I suspect that teams taking in a lot of transfers would be a positive predictor of conference-adjusted success. But there could be some selection bias going on here, where essentially schools that have the capacity (admission standards, administration buy-in, recruiting sell) to take transfers in the first place are almost inherently built to succeed. Expect some more on this as our transfer series continues.


Something new we'll be trying out, also — in this space throughout the offseason, we'll be sharing articles, videos, resources, etc. that the Hoop Vision community has enjoyed or recommended. It will be a mix of wonky hoops-specific breakdowns from others, plus some less esoteric content on basketball and team principles.

Whenever you come across anything you think might be educational, thought-provoking or otherwise useful for the Hoop Vision audience, feel free to pass it along!

Hoops: Tactical

NCAA: "Proposal would extend 3-point line in men's basketball"
(Published today)
If approved,  the latest proposed rule change for the upcoming season would move the three-point line back to the international distance of 22 feet, 1¾ inches. Remember, the current distance is 20 feet, 9 inches — and the NBA distance is 23 feet, 9 inches at top of the key, and 22 feet in the corners. The rationale for moving the line back, via the NCAA Rules Committee:Making the lane more available for dribble/drive plays from the perimeter.Slowing the trend of the 3-point shot becoming too prevalent in men’s college basketball by making the shot a bit more challenging, while at the same time keeping the shot an integral part of the game.Assisting in offensive spacing by requiring the defense to cover more of the court.

Kirk Goldsberry: "Kevin Durant was unstoppable -- so how do the Warriors replace him?"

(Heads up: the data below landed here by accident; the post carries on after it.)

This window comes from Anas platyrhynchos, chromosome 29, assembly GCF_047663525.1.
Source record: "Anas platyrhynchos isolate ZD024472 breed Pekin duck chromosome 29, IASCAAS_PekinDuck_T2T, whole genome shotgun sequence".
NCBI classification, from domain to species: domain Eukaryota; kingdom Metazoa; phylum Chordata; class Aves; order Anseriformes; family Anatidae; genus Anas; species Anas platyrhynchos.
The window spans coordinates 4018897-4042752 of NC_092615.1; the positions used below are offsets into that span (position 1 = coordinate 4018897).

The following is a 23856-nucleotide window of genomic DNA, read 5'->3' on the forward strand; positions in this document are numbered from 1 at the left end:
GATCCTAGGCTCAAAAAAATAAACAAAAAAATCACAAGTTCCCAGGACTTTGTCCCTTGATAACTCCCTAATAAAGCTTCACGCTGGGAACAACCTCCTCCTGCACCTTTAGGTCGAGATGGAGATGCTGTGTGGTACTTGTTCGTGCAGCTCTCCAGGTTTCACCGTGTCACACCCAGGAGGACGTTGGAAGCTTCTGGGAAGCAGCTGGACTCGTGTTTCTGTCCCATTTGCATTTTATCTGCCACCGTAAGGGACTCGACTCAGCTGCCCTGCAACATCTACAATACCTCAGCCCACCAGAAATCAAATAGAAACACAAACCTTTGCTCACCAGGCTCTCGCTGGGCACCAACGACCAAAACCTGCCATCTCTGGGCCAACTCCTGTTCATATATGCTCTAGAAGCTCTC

(ESPN, Published today)
With Kevin Durant out for the remainder of the Warriors' series against the Rockets and potentially the Western Conference Finals — if the Warriors get there — Goldsberry breaks down Durant's shot chart, how his absence affects the Rockets' defensive blueprint, and how other Warriors players will have to pick up the slack in specific matchups.

And sticking with the NBA, a cool GIF from @gnavas103 on Twitter — file this one in the "I wish I had thought of that" folder:

Hoops: In The Feels

Kevin O'Connor: "The Celtics, My Father, and Me"
(The Ringer, Published 1 week ago)
Missed this in last Friday's newsletter, but a terrific — albeit bittersweet — first-person piece from O'Connor on his relationship with his father and how their shared love for basketball nurtured their relationship through a cancer diagnosis and all that comes with it.

Book Recommendations

The Only Rule Is It Has to Work: Our Wild Experiment Building a New Kind of Baseball Team, by Ben Lindbergh and Sam Miller (Amazon)

Published in May 2017, this book is the story of two analytics-centric baseball writers who were given the keys to manage an independent minor-league baseball at their discretion. They used statistical models to add players to their roster directly based off of a spreadsheet, tinkered with different in-game strategies, and implemented technology to better to try to improve their decision making -- all while dealing with the human element of coaching/managing. It’s a very interesting read just for the story and final results of the team alone, but also to potentially inspire some innovation for your team/program/organization.